In addition, the tax-free savings accounts, a flexible, tax assisted savings account that was introduced by our government in budget 2008, is a valuable tool to help Canadians of all ages meet their savings goal. The tax-free savings account helps all adult Canadians, including seniors, to meet their ongoing savings needs on a tax deferred basis. This includes those who are over the age of 71 who are required to begin withdrawing from registered savings plans like the RRSP.
However, that is not the only way our government is helping Canadians ensure they have more money available when they retire. Since 2006, our government has introduced a number of measures to assist seniors and pensioners. Together, these measures are providing about $2.7 billion in additional annual targeted tax relief to those Canadians.
Let me review some of these tax saving measures.
We introduced the pension income splitting with a spouse. We increased the age credit amount by $2,000. There was a doubling of the pension income credit by $2,000. We increased the amount of the guaranteed income supplement that GIS recipients could earn through employment without any reduction in GIS benefits. We increased the age limit for RRSP to RRIF mandatory withdrawal conversion to age 71 from 69. We introduced the largest GIS increase in over 25 years which gave eligible low-income seniors get additional benefits of up to $600 for single seniors and $840 for couples, helping more than 680,000 seniors across Canada.
Overall, this action has helped remove more than 380,000 seniors from the tax role. In fact, in 2013 a single senior can earn at least $19,800 and a senior couple at least $39,700 before paying federal income tax.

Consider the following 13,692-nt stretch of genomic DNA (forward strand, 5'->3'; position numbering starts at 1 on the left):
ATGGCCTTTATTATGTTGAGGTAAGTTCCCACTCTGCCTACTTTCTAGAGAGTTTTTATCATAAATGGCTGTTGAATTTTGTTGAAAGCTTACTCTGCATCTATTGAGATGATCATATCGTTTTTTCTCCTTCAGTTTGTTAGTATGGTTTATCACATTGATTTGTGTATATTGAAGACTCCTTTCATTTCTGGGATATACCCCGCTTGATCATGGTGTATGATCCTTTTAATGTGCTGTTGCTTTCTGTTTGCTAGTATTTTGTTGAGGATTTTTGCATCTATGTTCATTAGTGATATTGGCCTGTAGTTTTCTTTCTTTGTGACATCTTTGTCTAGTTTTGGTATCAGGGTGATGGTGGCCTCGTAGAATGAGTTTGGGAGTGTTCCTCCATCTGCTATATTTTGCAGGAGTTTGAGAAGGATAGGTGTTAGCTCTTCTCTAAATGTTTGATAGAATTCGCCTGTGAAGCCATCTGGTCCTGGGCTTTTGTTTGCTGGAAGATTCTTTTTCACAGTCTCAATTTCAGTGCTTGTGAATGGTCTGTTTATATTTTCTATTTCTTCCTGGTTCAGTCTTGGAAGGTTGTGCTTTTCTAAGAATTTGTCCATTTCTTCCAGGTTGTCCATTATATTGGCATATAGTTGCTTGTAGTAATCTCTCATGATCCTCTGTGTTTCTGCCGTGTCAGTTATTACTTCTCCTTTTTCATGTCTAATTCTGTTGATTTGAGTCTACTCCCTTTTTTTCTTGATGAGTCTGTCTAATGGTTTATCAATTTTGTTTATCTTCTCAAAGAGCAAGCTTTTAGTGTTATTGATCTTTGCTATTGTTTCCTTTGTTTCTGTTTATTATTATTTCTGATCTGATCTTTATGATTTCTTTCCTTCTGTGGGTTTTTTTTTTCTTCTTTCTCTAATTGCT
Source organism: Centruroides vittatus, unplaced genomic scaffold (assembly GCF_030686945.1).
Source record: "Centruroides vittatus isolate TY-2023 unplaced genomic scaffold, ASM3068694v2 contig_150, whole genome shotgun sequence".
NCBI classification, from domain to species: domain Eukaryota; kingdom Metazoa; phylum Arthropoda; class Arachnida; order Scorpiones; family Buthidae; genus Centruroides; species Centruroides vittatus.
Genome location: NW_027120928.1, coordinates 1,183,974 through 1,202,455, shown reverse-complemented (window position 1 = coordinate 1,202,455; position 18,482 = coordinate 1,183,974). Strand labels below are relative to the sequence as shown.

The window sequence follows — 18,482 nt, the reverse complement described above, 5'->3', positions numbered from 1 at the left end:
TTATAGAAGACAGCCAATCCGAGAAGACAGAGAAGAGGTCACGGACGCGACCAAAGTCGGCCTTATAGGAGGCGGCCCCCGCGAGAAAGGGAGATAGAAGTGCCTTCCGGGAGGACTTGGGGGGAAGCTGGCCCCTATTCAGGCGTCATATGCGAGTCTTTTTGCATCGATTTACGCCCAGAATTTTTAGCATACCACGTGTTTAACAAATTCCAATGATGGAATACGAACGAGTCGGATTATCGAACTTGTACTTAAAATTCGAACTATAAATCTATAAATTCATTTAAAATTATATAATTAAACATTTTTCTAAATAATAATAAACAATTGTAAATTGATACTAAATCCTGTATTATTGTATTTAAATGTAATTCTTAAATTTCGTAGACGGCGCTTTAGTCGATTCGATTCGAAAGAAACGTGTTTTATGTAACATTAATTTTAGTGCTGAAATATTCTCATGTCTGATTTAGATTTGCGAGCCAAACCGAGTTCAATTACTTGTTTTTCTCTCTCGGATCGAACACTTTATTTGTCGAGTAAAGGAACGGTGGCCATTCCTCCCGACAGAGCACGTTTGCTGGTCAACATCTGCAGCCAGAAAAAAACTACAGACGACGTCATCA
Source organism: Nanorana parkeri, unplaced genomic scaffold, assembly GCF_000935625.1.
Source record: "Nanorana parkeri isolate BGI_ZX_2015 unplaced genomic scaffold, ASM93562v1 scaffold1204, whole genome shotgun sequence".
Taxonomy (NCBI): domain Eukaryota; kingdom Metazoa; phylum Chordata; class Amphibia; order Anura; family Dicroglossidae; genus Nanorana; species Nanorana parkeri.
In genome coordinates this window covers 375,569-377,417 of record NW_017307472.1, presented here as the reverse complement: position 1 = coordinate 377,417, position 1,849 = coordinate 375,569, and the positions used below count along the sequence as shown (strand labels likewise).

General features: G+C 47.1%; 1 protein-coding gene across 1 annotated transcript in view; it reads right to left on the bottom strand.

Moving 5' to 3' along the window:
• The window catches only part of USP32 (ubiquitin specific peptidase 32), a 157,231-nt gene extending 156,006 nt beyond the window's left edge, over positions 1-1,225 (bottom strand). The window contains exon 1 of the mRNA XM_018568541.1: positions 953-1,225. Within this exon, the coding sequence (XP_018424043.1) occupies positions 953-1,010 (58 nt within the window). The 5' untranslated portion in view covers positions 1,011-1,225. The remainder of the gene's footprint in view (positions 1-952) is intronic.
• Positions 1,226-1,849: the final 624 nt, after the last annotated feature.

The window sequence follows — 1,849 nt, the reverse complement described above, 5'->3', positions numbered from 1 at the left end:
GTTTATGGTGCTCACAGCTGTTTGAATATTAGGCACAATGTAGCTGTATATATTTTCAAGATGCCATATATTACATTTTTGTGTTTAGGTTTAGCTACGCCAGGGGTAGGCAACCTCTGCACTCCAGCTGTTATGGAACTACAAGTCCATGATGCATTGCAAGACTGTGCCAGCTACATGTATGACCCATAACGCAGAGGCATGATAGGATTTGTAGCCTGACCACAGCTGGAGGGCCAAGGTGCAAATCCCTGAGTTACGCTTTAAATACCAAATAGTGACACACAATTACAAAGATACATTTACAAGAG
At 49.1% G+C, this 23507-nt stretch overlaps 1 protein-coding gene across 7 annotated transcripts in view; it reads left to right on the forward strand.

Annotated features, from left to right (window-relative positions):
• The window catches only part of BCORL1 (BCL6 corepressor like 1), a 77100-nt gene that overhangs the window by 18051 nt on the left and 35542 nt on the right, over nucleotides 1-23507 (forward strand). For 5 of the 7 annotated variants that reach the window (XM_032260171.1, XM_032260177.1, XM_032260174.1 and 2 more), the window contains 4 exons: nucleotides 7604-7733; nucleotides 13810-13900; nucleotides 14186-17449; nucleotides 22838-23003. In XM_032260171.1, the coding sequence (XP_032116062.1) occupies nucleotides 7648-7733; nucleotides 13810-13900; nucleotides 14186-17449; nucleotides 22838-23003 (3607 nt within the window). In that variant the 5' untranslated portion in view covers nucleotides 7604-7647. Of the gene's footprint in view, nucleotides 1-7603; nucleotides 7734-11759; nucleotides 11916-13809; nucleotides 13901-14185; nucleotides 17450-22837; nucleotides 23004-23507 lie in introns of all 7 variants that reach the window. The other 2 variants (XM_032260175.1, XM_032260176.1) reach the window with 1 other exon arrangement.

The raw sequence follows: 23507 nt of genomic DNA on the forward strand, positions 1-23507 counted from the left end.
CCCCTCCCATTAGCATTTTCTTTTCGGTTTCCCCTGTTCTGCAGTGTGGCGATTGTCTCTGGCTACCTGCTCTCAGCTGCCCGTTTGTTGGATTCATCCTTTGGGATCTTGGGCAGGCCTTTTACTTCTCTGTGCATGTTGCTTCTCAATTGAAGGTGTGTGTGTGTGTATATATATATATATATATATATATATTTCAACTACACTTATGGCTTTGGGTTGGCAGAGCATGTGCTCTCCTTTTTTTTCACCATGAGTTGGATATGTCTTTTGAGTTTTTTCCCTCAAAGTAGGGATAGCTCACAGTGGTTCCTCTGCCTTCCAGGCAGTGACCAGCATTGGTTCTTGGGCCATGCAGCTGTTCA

There is still more. Seniors also benefit substantially from the many tax reduction measures our government has introduced. For example, we have reduced the goods and services tax to 5% from 7%. We have reduced the lowest personal income tax rate to 15% from 16%. We have increased the basic personal amount that all Canadians can earn without paying federal income tax. We have increased the upper limit of the two lowest personal income tax brackets, ensuring that a greater proportion of income is taxed at a lower rate.
Clearly, our Conservative government has a strong record of supporting Canada's seniors.
However, not only is our government helping the seniors of today, but we are also introducing measures to help seniors of tomorrow. I refer to the pooled registered pension plan. While the New Democrats are advancing a proposal that we kill jobs and hurt Canada's economy, our government is working with the provinces to introduce this new pension option. The pooled registered pension plan, the PRPP, is a large scale, broad-based pension arrangement. By pooling pension savings, the costs of administering these pension plans will be spread over a large group of people which will allow plan members to benefit from lower investment management costs.